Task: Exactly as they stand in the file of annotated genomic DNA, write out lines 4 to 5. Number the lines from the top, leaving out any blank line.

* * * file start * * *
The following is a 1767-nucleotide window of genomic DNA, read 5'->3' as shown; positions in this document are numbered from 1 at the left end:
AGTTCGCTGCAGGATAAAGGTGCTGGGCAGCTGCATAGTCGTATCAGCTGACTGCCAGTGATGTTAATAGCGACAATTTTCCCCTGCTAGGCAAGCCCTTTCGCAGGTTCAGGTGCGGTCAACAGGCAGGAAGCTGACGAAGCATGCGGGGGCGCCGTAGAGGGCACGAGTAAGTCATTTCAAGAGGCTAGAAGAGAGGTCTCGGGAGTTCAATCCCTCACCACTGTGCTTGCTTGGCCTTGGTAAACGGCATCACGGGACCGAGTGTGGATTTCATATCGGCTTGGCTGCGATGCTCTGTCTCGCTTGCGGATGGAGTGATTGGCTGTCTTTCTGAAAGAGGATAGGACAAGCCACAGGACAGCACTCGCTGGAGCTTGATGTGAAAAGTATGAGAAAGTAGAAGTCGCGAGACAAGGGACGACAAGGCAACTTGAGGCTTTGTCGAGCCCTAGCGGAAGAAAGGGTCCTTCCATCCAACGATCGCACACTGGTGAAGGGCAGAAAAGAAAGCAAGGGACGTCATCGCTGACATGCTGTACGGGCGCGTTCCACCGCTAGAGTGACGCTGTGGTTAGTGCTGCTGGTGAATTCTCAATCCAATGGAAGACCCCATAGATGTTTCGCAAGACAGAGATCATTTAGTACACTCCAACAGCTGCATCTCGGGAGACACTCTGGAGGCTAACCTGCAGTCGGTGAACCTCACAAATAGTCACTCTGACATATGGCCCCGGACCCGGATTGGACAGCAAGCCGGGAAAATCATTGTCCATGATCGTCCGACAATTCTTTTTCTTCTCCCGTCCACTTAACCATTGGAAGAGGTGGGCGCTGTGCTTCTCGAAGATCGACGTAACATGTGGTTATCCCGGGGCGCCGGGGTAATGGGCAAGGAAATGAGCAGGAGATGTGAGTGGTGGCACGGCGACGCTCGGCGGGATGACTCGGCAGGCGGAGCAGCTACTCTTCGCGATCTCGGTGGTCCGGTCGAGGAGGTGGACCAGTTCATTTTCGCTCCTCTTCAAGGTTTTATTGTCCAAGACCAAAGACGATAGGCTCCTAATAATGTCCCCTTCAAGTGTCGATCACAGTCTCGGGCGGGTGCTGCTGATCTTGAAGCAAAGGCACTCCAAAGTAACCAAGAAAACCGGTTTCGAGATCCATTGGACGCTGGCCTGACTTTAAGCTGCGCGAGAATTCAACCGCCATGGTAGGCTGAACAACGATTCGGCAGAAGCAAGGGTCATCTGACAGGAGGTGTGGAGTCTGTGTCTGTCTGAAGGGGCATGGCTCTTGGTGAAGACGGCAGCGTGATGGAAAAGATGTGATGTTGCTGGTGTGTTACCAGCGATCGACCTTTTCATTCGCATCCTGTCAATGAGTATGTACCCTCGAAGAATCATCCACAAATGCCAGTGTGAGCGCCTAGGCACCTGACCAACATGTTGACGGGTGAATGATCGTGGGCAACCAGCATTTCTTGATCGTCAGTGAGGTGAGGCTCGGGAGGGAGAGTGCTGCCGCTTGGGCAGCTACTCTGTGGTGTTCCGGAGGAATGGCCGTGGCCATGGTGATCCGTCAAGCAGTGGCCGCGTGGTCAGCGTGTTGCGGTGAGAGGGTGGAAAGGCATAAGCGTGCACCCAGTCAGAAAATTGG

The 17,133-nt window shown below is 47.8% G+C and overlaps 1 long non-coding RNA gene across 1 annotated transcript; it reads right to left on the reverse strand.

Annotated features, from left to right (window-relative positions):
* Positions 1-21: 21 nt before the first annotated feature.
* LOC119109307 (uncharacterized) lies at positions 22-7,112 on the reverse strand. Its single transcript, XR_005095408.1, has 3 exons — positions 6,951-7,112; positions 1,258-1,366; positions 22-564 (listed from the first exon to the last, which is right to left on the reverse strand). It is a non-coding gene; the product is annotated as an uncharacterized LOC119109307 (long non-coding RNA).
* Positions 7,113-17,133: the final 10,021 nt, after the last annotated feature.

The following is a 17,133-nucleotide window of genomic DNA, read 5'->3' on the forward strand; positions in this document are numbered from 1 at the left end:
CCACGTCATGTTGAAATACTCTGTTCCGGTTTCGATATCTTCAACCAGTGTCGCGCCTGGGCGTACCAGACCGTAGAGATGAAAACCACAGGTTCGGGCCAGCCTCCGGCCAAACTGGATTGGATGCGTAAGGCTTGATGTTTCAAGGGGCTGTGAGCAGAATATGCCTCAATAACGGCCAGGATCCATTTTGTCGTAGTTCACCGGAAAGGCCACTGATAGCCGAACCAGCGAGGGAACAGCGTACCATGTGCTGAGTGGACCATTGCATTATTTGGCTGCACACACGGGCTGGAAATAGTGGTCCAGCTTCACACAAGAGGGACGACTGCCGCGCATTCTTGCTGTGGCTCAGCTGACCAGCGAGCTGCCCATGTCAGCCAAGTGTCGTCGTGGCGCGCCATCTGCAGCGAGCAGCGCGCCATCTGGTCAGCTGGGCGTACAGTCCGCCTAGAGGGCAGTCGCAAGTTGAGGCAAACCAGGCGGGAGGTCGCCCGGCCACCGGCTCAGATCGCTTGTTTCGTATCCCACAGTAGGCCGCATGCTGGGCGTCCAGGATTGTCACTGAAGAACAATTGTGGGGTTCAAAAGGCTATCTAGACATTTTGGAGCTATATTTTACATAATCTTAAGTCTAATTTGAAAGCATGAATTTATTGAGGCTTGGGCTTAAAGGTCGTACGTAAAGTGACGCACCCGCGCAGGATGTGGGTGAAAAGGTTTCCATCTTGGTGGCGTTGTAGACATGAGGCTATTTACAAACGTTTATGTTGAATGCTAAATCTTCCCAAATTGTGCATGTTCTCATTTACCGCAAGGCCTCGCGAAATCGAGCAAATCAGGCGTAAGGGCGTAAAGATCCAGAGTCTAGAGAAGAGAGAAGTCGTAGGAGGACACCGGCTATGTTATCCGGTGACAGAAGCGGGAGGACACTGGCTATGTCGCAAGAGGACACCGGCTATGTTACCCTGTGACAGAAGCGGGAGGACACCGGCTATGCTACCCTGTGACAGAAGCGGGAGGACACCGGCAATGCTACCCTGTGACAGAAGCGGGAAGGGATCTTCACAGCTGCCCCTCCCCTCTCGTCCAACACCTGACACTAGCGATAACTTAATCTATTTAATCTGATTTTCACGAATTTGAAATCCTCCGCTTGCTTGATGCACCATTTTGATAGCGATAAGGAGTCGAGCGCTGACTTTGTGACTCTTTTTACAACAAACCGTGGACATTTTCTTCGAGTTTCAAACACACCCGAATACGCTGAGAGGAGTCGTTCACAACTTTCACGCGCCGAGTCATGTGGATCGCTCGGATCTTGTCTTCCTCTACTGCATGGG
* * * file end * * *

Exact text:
Annotated features, from left to right (window-relative positions):
* Positions 1-21: 21 nt before the first annotated feature.